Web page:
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When Irish eyes are laughing Irish entertainer Seamus Kennedy will perform at the Old Bowie Town Grille.

n

Latest CD features tongue-twisters

BY

VIRGINIA TERHUNE STAFF WRITER

RICHARD DORBIN/PARAGON LIGHT PHOTOGRAPHY

Traveling troubadour Seamus Kennedy said he never knows what he will draw from his 40 years of performing when he shows up at a gig. “I have to feel the crowd out,” he said. “I can do the listening stuff, or the comedy stuff, I can [also] do that.” Originally from Belfast and now living in Anne Arundel County, Kennedy makes a

return visit to the Old Bowie Town Grille on Saturday, Aug. 10, for a night of Irish song and laughter. He first came to the U.S. in 1969, playing with Gaelic hurling and football teams and, in 1971, decided to stay. In the 1970s, he got to know Martin O’Malley who had started a band that would become O’Malley’s March. “I’ve known the governor for many years, he said. “We were making the same rounds of the Washington and Baltimore area pubs and clubs.” “He’s more Celtic Irish rock,” said Kennedy, who draws more from Irish and Scottish folk music,

mixing it with his own brand of humor. Kennedy likes to make his audiences laugh, but he can also bring them to tears with a rendition of a classic ballad like “Danny Boy,” according to the Anchorage Times. He sings solo, bringing along his guitar and bodhran, an Irish frame drum, which has counterparts in other cultures around the world. “I’ve done shows in Eskimo villages in Alaska and they use seal skins for the [drum] head,” he said. For the Bowie gig, Kennedy said he will be singing some of the

See IRISH, Page B-3

SEAMUS KENNEDY n When: 8 p.m. Saturday, Aug. 10 n Where: Old Bowie Town Grille, 8604 Chestmut Ave., Bowie n Tickets: $10 n For information: 301-464-8800, oldbowietown grille.com, seamuskennedy. com

BREWER SET TO PICK UP AWARD FOR CONTRIBUTING TO CLASSIC VIDEO ARCADE WORLD

n

Joe Brewer on Friday at his home in Mount Rainier with old arcade games that he has collected and restored. BILL RYAN/THE GAZETTE

I

BY

WILL C. FRANKLIN STAFF WRITER

t’s 1983 and your mom has dragged you, kicking and screaming, to go clothes shopping at the mall. She finally tells you if you’re good, she’ll give you a few quarters. Everyone back then knew what that meant. She was giving you permission to enter a world of flashing lights, neon colors, loud noises and a monkey named Donkey. Video arcades were the place to be back when you didn’t have PlayStations, Xboxes and Nintendos at home. If you were good, you could get a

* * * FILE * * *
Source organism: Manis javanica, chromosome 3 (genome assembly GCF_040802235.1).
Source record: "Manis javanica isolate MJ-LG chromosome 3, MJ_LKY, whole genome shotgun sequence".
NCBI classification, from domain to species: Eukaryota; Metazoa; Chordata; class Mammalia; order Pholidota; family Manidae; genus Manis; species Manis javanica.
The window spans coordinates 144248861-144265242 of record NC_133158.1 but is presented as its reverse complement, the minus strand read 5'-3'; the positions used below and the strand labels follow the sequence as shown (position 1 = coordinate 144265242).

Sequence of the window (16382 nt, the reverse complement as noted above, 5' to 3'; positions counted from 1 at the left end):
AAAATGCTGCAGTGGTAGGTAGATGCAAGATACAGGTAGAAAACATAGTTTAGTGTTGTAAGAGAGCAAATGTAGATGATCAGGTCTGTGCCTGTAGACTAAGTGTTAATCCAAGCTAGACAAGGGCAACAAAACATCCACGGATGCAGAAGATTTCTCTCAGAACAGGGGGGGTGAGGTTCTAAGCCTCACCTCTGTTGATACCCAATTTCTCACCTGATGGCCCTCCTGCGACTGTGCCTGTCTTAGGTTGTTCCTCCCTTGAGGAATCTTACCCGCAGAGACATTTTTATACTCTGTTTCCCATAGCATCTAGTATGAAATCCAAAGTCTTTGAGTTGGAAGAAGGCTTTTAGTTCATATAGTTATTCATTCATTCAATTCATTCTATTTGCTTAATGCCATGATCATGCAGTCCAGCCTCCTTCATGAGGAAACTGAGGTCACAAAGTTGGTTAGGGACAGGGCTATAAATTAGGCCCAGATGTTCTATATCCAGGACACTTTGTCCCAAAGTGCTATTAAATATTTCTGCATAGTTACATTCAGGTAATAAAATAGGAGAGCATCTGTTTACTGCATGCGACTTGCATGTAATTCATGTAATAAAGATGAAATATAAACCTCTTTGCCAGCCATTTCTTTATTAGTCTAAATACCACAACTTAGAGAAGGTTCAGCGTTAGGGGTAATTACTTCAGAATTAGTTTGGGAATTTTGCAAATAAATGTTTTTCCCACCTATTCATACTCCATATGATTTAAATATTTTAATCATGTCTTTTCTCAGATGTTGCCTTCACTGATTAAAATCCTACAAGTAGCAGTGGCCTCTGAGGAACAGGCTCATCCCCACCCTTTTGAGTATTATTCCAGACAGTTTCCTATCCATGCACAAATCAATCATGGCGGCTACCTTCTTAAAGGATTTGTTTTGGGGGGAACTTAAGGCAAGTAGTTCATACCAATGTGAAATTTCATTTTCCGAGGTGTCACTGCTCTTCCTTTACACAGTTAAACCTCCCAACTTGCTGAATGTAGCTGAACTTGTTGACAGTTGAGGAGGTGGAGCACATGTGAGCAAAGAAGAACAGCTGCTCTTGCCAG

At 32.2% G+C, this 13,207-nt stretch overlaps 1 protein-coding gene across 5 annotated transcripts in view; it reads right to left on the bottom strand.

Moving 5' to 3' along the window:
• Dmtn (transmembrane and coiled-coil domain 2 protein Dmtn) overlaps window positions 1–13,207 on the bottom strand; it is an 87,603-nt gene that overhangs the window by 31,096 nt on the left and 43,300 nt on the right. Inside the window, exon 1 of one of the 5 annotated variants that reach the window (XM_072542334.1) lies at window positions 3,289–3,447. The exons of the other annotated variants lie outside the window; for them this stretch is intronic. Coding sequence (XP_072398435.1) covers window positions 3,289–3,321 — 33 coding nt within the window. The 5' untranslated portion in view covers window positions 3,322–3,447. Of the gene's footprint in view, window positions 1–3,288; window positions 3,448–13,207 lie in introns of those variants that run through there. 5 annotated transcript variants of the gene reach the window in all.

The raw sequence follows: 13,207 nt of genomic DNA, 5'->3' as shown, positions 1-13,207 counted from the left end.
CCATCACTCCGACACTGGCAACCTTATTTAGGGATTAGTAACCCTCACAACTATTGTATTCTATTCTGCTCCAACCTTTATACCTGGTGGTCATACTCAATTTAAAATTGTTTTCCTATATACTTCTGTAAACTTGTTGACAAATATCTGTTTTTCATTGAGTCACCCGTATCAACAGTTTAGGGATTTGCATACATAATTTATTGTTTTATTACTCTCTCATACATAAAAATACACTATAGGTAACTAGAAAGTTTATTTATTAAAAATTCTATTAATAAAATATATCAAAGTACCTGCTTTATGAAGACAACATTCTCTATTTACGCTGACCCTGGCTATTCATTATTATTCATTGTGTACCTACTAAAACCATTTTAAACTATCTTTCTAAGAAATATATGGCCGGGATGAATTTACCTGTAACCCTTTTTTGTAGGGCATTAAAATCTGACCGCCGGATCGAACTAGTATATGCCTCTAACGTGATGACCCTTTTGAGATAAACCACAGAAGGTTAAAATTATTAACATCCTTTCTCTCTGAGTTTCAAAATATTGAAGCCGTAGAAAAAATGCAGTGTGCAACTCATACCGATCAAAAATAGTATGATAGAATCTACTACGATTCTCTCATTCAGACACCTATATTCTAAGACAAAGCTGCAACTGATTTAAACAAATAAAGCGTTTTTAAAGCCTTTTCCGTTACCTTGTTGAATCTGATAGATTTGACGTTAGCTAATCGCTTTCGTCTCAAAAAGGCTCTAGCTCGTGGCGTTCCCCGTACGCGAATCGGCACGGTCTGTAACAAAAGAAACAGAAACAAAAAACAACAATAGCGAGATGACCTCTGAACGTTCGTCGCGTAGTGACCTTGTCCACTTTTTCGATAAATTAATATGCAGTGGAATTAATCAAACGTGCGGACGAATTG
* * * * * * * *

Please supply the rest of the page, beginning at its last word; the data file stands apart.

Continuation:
full night’s worth of entertainment for the cost of a soda and two quarters. Decades later, most arcades are gone. Old, run-down boxes that used to provide hours upon hours of enjoyment for teens and young adults alike are all that’s left of that era. For guys like Joe Brewer, finding those machines and fixing them up has become a pretty big hobby. Brewer of Mount Rainier has 16 arcade games and four pinball machines in his basement. “I even have some overflow in my father-in-law’s house — the ones I can’t make room for,” Brewer said. Brewer has been restoring broken arcade games for the better part of four years. In the beginning, he said, it all

started innocently enough. “It started from when I was just driving down the road and a laundromat over in Hyattsville was throwing out an old Ms. Pac-Man machine that was beat up and had roaches inside of it,” Brewer said. “I was with my brother-in-law in his pickup truck. I asked him to go back because for some reason I thought I could bring it home. I had some room in my garage to store it for a while and maybe see if I can get it working. I fiddled around with it that night when I got it home and somehow magically got it working. That just kind of started a bug for me. I started looking on Craigslist and things like that